Monday, February 16, 2015

Welcome to my new blog! And the OHA at 40!

Happy Heritage Week!

To launch my new heritage blog, here is a version of an article I've written for the upcoming (Spring 2015) issue of ACORN, the journal of Architectural Conservancy Ontario.



The Ontario Heritage Act at 40 ... and how we, finally, got to Bill 60

This year sees two significant anniversaries for Ontario’s heritage legislation: the passage of the Ontario Heritage Act in 1975 and the passage of Bill 60, the overhaul of the Act in 2005.

Enactment of the OHA
In the summer of 1975, Sandyford Place, a superb stone terrace in Hamilton, was the first property to be designated under the new Act.  Introduced by the Davis government late in 1974, the OHA was passed on February 3 and given Royal Assent three days later.  In an unusual move, the new statute was proclaimed into force a month later by Lieutenant Governor Pauline McGibbon in Memorial Hall in Kingston’s city hall. This was apparently the first time that the proclamation of a new statute had taken place outside Toronto.


Sandyford Place, Hamilton   Photo credit: Carol Priamo

Why Kingston? In the late 1960s and early 1970s Kingston had led the way in pioneering regulatory approaches to protecting our architectural heritage. Private bills giving Kingston, Toronto, London and Ottawa designation powers were enacted.  Finally in 1974, the province responded with legislation enabling all local municipalities to designate properties of architectural and historic importance.

The Ontario Heritage Act had several parts, most drawn from different predecessors:


  • Part II, concerning the Ontario Heritage Foundation (now the Ontario Heritage Trust) from the old Ontario Heritage Foundation Act passed in Canada’s centennial year, 1967;
  • Part IV, from the special municipal legislation Kingston had championed; and 
  • Part VI, containing the archaeology provisions, from the old Archaeological and Historic Sites Act of 1953.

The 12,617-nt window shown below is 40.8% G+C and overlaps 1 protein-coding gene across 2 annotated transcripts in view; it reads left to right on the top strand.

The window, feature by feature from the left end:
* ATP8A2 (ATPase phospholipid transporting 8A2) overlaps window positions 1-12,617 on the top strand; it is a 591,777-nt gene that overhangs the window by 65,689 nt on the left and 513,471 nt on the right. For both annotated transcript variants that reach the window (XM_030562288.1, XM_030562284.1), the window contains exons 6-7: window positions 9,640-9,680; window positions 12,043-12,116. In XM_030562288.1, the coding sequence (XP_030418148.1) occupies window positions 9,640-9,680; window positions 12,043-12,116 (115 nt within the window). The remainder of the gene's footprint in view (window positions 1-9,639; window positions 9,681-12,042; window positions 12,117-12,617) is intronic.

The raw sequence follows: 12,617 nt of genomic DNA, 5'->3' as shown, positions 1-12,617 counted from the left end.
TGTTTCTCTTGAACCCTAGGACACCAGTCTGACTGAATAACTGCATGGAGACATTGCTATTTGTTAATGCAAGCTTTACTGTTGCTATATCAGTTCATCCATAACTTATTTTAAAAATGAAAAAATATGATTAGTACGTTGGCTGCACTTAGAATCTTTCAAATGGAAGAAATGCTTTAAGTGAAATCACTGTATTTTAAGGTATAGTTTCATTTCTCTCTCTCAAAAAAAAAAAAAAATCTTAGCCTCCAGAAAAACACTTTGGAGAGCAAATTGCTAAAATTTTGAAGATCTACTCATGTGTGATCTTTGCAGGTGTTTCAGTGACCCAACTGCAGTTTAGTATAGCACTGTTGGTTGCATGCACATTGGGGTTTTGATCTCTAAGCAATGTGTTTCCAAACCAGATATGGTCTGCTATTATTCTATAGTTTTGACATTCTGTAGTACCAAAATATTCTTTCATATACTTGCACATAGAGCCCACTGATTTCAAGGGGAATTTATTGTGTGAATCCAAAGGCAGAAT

Part V, introducing powers to designate heritage conservation districts, was new. (The story goes that it was originally to have gone into the Planning Act!) So was Part III, which set up the Conservation Review Board to hear objections to designations. 

Deficiencies of the OHA
One thing absent from the Act was the ability of the province itself to designate buildings.  While these powers made it as far as the drafting stage, they were absent from the legislation, apparently because of concerns by government caucus members that this would interfere with local autonomy.  Provincial designation and stop-order powers (except for archaeological sites) would make it into the Act 30 years later with the 2005 amendments.

Another thing missing was clear power to designate Crown property.  Presumably lawmakers were concerned about municipalities (then, as today, considered “creatures of the province”) imposing controls on government-owned assets.  This problem too was addressed in 2005, when powers aimed at protecting Crown property were added to the Act, and fixed at last in 2010 when mandatory standards and guidelines for the conservation of provincial heritage property were approved by Cabinet.

But the biggest shortcoming of the 1975 statute was the lack of “teeth.”  From the start the Act was criticized as weak, giving municipalities the power to delay demolition of heritage buildings for 180 days but not to stop it.